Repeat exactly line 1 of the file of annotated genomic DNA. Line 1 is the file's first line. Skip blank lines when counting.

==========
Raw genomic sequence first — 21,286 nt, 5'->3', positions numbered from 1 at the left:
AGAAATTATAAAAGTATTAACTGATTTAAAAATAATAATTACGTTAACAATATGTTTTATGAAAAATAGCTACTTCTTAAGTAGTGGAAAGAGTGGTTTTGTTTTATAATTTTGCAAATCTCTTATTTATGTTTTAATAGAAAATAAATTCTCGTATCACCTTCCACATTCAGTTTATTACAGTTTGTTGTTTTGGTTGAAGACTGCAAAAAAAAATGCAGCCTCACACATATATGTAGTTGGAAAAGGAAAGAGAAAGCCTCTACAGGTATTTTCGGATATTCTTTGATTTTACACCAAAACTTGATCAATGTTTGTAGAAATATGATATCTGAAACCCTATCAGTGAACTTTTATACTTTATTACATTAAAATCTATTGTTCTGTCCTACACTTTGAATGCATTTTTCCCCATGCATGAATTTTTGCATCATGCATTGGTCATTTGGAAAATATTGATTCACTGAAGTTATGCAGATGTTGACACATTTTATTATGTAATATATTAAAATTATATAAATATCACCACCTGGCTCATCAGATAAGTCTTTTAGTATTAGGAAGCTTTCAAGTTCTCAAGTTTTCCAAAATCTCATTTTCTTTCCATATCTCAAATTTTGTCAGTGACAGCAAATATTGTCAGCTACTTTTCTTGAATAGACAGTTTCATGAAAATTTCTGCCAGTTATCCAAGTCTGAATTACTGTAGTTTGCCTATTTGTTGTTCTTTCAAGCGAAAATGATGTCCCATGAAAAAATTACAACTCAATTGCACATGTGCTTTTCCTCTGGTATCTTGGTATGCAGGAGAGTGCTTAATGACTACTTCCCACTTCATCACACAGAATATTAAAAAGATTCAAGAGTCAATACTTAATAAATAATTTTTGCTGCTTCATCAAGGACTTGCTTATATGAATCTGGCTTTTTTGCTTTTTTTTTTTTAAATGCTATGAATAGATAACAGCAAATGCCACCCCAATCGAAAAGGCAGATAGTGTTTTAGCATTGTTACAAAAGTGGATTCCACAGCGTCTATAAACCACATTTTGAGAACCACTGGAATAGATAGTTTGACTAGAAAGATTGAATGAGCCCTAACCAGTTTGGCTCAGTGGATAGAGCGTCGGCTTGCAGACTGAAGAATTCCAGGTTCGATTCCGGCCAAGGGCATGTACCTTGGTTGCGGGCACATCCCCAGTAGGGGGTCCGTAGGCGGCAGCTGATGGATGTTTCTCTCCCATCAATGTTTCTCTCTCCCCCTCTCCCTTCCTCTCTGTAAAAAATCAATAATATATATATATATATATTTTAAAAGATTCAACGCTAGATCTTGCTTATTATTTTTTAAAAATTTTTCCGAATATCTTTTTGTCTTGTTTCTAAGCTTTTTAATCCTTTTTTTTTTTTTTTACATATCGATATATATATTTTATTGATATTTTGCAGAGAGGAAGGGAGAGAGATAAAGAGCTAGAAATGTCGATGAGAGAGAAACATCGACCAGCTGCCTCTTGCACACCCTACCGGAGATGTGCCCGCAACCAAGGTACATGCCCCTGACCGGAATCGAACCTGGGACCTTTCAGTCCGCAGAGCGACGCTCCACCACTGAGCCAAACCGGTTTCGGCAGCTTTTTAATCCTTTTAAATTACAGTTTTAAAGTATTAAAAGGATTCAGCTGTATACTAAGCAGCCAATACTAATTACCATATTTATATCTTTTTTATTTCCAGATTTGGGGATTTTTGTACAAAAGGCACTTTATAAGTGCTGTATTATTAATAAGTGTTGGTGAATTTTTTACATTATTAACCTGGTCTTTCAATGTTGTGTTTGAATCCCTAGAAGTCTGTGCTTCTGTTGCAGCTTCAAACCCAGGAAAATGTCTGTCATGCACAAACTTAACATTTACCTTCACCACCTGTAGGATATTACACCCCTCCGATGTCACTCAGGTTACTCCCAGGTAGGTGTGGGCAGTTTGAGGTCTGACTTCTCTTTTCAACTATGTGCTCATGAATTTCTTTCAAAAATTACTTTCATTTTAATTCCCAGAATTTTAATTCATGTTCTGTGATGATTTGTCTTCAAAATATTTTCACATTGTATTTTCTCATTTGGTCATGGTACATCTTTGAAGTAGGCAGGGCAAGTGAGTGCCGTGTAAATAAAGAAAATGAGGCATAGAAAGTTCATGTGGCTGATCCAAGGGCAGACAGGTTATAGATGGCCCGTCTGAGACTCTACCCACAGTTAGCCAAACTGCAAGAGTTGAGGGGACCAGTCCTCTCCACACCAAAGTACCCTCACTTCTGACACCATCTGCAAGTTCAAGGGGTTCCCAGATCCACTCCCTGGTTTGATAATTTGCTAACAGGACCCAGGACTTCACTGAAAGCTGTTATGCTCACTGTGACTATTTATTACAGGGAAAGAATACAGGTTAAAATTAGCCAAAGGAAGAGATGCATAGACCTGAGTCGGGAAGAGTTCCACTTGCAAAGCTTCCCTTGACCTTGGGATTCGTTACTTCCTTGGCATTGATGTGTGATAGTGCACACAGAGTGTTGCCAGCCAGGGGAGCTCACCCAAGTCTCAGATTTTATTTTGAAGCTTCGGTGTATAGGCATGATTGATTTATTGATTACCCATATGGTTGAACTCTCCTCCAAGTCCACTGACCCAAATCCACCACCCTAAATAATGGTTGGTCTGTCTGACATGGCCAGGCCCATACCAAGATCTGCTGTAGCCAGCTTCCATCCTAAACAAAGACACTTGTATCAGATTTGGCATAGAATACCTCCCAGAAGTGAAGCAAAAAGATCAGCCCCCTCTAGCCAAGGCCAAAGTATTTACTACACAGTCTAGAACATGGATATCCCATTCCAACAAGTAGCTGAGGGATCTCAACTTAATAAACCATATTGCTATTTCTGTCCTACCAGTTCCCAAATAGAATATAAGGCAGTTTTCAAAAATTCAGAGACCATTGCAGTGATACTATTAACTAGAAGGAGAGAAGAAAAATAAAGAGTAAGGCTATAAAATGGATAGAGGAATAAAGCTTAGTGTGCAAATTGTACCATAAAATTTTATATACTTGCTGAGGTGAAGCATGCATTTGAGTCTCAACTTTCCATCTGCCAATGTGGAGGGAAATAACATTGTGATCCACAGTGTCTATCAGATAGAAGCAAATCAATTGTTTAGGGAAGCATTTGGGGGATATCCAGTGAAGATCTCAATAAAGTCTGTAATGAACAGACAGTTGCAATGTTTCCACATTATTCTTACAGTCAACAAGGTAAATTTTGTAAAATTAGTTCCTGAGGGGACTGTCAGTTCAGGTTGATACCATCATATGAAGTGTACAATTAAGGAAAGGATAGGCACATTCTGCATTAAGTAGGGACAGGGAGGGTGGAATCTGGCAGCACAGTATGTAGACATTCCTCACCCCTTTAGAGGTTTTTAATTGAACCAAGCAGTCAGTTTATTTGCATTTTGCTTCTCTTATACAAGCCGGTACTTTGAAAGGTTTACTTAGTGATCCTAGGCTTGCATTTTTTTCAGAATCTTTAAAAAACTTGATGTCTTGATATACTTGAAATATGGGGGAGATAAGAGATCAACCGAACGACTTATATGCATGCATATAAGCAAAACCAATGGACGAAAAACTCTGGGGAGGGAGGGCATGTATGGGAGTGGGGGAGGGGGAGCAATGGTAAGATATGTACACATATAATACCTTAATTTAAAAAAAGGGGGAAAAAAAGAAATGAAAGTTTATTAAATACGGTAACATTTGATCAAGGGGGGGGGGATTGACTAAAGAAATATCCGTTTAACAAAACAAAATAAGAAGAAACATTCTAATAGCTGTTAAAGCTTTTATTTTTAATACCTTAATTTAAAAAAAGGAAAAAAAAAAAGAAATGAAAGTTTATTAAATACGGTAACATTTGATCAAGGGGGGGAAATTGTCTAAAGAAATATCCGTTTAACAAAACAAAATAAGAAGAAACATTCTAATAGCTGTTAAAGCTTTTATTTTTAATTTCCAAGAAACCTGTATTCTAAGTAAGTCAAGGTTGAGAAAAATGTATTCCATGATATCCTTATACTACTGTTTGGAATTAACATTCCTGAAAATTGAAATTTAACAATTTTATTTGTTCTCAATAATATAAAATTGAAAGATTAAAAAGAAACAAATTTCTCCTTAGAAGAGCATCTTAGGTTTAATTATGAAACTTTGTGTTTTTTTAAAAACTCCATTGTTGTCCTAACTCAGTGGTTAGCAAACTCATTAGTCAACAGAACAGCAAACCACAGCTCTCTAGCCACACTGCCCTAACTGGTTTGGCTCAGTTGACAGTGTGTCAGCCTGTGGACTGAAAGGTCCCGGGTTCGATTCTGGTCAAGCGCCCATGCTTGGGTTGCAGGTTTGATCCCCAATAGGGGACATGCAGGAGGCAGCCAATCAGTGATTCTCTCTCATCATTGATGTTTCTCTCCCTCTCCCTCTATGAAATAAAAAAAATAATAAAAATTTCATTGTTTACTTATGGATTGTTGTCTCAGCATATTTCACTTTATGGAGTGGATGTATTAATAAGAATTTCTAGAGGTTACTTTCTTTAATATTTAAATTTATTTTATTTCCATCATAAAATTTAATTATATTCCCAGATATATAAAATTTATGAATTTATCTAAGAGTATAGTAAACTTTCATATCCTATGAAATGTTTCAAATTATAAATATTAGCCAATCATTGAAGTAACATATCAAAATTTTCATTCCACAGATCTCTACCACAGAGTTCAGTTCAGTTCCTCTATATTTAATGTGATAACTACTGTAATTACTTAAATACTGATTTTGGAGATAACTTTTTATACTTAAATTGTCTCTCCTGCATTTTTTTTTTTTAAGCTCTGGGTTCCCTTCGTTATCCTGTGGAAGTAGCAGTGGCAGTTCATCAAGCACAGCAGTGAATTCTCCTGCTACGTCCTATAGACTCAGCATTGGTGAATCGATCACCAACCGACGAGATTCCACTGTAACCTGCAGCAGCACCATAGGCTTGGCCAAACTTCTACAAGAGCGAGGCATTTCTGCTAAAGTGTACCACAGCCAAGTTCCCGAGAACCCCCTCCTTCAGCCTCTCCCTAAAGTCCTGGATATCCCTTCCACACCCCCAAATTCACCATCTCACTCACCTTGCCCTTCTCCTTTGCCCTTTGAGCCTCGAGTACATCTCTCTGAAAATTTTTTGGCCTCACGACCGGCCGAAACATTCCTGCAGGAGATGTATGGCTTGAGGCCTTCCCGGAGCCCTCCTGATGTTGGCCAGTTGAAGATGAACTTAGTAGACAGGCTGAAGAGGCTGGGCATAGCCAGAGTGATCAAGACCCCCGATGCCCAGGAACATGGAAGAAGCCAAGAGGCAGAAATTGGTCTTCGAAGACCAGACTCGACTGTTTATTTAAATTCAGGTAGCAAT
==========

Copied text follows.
Raw genomic sequence first — 21,286 nt, 5'->3', positions numbered from 1 at the left: